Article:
The Chaldean patriarchate urges a prayer for peace. For Card Sako, Iraq’s problem is not only political, but cultural and spiritual as well. The death toll stands at 320 dead and 16,000 wounded. Baghdad’s Auxiliary Bishop warns that too little is done for the future of youth and the poor. Young Iraqis have overcome ethnic and confessional divisions.
Baghdad (AsiaNews) – Iraq and most Arab countries face a “cultural and spiritual" problem, not a "purely political” one. Thieves, crooks, extremists and tyrants rule “because there is not a strong and solid religious, spiritual and moral drive,” this according to Chaldean patriarch, Card Louis Raphael Sako, in a message to AsiaNews.
For the cardinal, the question is tied to education" in the family and community "which are full of outdated preconceptions, customs and practices" that "are not based on reason and analysis”.
Speaking once more about the anti-government protests that broke out last month, which took off again in the last two weeks after a lull, the Chaldean primate expressed his deep concerns about police brutality, which has already left at least 319 people dead, mostly civilians.
Amid a crescendo of violence and tensions, Mgr Sako urges Iraqi Christians to fast for three days, starting this morning until the evening of Wednesday 13 November "for peace and the return of stability".
Along with fasting, the cardinal wants the faithful to recite the prayer he read on 4 November in Baghdad’s St Joseph’s Cathedral during an ecumenical meeting for peace promoted by Iraqi Church leaders.
For the cardinal, "What we need is a careful understanding of Iraq after the 2003 US invasion. The protest of the past few weeks are a spontaneous reaction" to the sufferings of the past years. They are taking place “under the Iraqi flag” rather than “the banners of various parties or factions” with protesters “overcoming sectarianism” to unite as one, sharing the same “national identity”.
He warns the government though that it must “win the trust" of young people, and engage in “courageous dialogue” and “economic reforms” that can redistribute wealth.” It must also appeal to intellectuals who fled the country to return "to contribute to the reforms.”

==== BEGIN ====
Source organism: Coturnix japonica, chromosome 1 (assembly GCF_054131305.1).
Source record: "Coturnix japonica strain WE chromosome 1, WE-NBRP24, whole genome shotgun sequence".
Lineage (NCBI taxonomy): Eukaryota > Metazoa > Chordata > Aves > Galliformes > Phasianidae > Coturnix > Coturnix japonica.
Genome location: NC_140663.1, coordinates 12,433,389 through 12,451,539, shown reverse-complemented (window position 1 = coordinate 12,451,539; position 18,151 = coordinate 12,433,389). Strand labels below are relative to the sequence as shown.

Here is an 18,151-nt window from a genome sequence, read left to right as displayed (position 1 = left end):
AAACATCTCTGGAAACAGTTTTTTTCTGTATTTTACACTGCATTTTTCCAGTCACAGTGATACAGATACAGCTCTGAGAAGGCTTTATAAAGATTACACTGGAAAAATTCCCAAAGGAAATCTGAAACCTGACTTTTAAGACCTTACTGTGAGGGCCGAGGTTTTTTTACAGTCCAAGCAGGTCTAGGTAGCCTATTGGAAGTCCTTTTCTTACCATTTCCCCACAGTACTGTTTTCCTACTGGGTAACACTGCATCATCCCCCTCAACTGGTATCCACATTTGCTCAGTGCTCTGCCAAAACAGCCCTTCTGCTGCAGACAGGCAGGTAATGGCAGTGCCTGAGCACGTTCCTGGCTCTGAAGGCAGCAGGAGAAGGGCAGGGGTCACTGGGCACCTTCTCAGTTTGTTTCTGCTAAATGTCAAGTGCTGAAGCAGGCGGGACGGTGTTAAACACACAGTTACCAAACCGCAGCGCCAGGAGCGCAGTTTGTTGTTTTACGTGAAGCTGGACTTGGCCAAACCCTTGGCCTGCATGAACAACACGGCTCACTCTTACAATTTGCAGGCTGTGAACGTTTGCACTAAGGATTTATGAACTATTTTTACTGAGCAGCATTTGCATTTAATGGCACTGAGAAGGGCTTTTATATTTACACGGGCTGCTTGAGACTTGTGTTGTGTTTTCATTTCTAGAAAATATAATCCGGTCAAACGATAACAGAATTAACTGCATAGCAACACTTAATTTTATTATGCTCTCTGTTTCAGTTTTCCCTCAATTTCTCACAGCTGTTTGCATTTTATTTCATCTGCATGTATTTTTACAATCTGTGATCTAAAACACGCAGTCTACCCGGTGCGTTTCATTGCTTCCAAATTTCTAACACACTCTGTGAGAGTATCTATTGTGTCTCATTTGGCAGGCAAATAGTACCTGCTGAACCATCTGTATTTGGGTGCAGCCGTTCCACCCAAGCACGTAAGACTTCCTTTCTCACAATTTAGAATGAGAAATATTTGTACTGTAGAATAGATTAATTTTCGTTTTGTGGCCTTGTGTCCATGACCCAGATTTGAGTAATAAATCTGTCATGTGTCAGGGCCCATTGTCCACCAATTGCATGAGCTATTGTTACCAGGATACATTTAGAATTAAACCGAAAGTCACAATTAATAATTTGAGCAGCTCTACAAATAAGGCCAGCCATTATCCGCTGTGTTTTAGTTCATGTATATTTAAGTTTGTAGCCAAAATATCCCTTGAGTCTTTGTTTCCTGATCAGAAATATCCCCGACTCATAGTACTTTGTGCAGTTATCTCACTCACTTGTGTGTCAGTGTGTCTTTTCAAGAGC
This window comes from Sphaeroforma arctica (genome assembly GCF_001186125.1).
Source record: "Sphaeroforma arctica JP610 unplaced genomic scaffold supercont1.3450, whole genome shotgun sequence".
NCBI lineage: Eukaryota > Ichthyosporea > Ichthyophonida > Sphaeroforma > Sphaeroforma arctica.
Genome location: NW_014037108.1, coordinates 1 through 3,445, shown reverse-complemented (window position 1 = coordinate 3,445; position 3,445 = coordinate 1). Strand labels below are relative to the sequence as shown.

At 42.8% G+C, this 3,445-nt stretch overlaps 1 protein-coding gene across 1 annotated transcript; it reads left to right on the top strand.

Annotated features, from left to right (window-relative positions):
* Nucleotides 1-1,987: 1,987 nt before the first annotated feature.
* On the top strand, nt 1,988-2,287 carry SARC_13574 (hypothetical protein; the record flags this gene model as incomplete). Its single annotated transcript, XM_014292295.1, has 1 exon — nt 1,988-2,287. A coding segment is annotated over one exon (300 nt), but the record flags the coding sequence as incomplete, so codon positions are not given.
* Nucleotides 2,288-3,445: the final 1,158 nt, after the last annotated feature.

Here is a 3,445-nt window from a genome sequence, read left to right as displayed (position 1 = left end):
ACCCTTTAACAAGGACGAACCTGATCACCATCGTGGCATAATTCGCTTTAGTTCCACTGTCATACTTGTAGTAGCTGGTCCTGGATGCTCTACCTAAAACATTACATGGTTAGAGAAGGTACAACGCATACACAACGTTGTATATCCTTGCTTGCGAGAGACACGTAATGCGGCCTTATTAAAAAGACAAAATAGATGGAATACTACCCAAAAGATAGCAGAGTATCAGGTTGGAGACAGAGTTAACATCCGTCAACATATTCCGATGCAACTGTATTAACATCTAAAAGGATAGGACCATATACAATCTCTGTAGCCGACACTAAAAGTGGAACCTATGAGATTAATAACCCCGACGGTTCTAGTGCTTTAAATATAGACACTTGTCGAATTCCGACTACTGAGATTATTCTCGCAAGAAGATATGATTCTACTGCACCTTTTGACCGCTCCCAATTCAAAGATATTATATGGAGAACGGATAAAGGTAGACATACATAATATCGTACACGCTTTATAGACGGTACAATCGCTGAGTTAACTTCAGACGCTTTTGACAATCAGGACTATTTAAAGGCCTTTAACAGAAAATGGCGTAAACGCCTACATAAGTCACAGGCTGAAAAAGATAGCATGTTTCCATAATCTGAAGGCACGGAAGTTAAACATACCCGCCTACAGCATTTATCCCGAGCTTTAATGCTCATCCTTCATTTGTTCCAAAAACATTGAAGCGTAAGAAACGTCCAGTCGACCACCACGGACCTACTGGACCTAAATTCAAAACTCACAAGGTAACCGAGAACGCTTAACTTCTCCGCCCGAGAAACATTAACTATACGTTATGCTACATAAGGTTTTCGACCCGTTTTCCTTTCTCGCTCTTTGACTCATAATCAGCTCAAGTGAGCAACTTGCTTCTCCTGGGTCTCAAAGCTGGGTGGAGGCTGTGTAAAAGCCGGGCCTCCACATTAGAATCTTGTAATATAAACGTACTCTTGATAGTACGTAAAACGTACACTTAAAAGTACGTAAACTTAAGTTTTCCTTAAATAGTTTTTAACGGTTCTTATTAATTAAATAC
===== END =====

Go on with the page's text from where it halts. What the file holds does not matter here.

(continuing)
The patriarch's fears are shared by the Auxiliary Bishop of Baghdad, Mgr Shlemon Warduni. In his view, too many people “pursue their own personal interests” and “don’t care about the common good, especially the situation of the young and the poor.”
“Young Iraqis are the main drive behind the protest. They have finished school, but have no jobs and don’t know what to do,” he told AsiaNews.
"There is a lot of chaos and confusion in the streets. Protests show the world that we are in a disastrous condition and that we do not know what to do since people do not look out for the common good. They don't care about everyone's interest.”
The prelate is worried about the escalation of violence, “which has caused over 300 deaths and 16,000 wounded. We cannot just stand by. As a Church, our response is fasting and prayer.”
For him, it is important to see “young Iraqis protesting in the streets behind the shared Iraqi flag. They don't look at religion, ethnicity, but only want the good of the country, even if they worry about attacks against and abductions of civilians by armed gangs.”
Internationally, as tensions continue to rise, Western powers and foreign organisations are closely monitoring the situation. To end the crisis, the United States is calling for fresh elections and reforms, whilst various human rights groups warn that the country could descend into a “bloodbath”.
Warning that a "climate of fear has set in", the United Nations mission in Iraq (UNAMI) has called on security forces to show "maximum restraint in the handling of the protests, including no use of live ammunition, ban the improper use of non-lethal devices (such as tear gas canisters)".
UNAMI has also demanded the release of protesters arrested in recent weeks and an inquiry into the abduction of activists and doctors, who rights groups have been taken by the security forces or armed groups.
The UN body hopes to see a series of measures implemented in the coming weeks or months, including electoral and constitutional reform, prosecution of people charged with corruption and enacting laws to prevent graft.